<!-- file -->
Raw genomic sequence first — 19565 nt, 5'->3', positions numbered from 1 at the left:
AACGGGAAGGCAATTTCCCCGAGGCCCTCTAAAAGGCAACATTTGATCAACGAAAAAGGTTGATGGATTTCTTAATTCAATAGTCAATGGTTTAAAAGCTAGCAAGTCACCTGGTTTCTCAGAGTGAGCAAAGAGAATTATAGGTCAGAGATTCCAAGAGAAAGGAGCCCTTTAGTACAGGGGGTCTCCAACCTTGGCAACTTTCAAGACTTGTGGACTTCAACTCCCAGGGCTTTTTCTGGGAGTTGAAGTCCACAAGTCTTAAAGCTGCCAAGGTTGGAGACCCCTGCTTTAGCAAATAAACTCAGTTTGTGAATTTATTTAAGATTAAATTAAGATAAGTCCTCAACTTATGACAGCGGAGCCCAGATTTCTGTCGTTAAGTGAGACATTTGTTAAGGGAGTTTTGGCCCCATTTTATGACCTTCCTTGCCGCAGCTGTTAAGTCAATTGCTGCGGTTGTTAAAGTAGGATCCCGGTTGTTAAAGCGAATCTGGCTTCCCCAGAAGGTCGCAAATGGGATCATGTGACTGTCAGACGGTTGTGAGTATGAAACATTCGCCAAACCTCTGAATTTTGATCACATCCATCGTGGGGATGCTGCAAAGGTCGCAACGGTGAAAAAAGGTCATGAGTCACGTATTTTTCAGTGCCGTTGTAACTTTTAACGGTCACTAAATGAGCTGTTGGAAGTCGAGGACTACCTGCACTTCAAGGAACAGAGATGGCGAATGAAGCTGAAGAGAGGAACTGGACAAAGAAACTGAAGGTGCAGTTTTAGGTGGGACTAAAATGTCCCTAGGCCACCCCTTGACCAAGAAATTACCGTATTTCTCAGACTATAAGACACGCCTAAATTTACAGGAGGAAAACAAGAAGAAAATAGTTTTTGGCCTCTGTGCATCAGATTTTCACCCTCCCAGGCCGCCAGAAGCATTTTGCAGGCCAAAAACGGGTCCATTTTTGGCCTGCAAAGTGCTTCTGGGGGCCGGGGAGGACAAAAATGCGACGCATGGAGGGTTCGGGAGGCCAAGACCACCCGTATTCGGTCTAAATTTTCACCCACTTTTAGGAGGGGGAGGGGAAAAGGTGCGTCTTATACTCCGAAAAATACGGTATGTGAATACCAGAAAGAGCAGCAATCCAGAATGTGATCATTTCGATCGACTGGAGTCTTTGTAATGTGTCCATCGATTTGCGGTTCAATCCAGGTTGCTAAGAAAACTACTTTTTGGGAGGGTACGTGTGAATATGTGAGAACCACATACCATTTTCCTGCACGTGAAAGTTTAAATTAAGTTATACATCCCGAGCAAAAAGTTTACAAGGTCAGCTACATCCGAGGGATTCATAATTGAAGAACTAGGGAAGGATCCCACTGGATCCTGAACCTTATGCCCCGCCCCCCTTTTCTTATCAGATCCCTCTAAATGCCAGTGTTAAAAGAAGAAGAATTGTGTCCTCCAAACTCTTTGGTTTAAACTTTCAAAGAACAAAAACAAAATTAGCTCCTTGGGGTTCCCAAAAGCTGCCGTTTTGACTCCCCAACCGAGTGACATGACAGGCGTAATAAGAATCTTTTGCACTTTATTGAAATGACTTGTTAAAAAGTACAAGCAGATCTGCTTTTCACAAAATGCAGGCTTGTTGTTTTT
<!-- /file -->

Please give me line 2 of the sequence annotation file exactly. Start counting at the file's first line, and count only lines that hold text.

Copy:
AACGGGAAGGCAATTTCCCCGAGGCCCTCTAAAAGGCAACATTTGATCAACGAAAAAGGTTGATGGATTTCTTAATTCAATAGTCAATGGTTTAAAAGCTAGCAAGTCACCTGGTTTCTCAGAGTGAGCAAAGAGAATTATAGGTCAGAGATTCCAAGAGAAAGGAGCCCTTTAGTACAGGGGGTCTCCAACCTTGGCAACTTTCAAGACTTGTGGACTTCAACTCCCAGGGCTTTTTCTGGGAGTTGAAGTCCACAAGTCTTAAAGCTGCCAAGGTTGGAGACCCCTGCTTTAGCAAATAAACTCAGTTTGTGAATTTATTTAAGATTAAATTAAGATAAGTCCTCAACTTATGACAGCGGAGCCCAGATTTCTGTCGTTAAGTGAGACATTTGTTAAGGGAGTTTTGGCCCCATTTTATGACCTTCCTTGCCGCAGCTGTTAAGTCAATTGCTGCGGTTGTTAAAGTAGGATCCCGGTTGTTAAAGCGAATCTGGCTTCCCCAGAAGGTCGCAAATGGGATCATGTGACTGTCAGACGGTTGTGAGTATGAAACATTCGCCAAACCTCTGAATTTTGATCACATCCATCGTGGGGATGCTGCAAAGGTCGCAACGGTGAAAAAAGGTCATGAGTCACGTATTTTTCAGTGCCGTTGTAACTTTTAACGGTCACTAAATGAGCTGTTGGAAGTCGAGGACTACCTGCACTTCAAGGAACAGAGATGGCGAATGAAGCTGAAGAGAGGAACTGGACAAAGAAACTGAAGGTGCAGTTTTAGGTGGGACTAAAATGTCCCTAGGCCACCCCTTGACCAAGAAATTACCGTATTTCTCAGACTATAAGACACGCCTAAATTTACAGGAGGAAAACAAGAAGAAAATAGTTTTTGGCCTCTGTGCATCAGATTTTCACCCTCCCAGGCCGCCAGAAGCATTTTGCAGGCCAAAAACGGGTCCATTTTTGGCCTGCAAAGTGCTTCTGGGGGCCGGGGAGGACAAAAATGCGACGCATGGAGGGTTCGGGAGGCCAAGACCACCCGTATTCGGTCTAAATTTTCACCCACTTTTAGGAGGGGGAGGGGAAAAGGTGCGTCTTATACTCCGAAAAATACGGTATGTGAATACCAGAAAGAGCAGCAATCCAGAATGTGATCATTTCGATCGACTGGAGTCTTTGTAATGTGTCCATCGATTTGCGGTTCAATCCAGGTTGCTAAGAAAACTACTTTTTGGGAGGGTACGTGTGAATATGTGAGAACCACATACCATTTTCCTGCACGTGAAAGTTTAAATTAAGTTATACATCCCGAGCAAAAAGTTTACAAGGTCAGCTACATCCGAGGGATTCATAATTGAAGAACTAGGGAAGGATCCCACTGGATCCTGAACCTTATGCCCCGCCCCCCTTTTCTTATCAGATCCCTCTAAATGCCAGTGTTAAAAGAAGAAGAATTGTGTCCTCCAAACTCTTTGGTTTAAACTTTCAAAGAACAAAAACAAAATTAGCTCCTTGGGGTTCCCAAAAGCTGCCGTTTTGACTCCCCAACCGAGTGACATGACAGGCGTAATAAGAATCTTTTGCACTTTATTGAAATGACTTGTTAAAAAGTACAAGCAGATCTGCTTTTCACAAAATGCAGGCTTGTTGTTTTT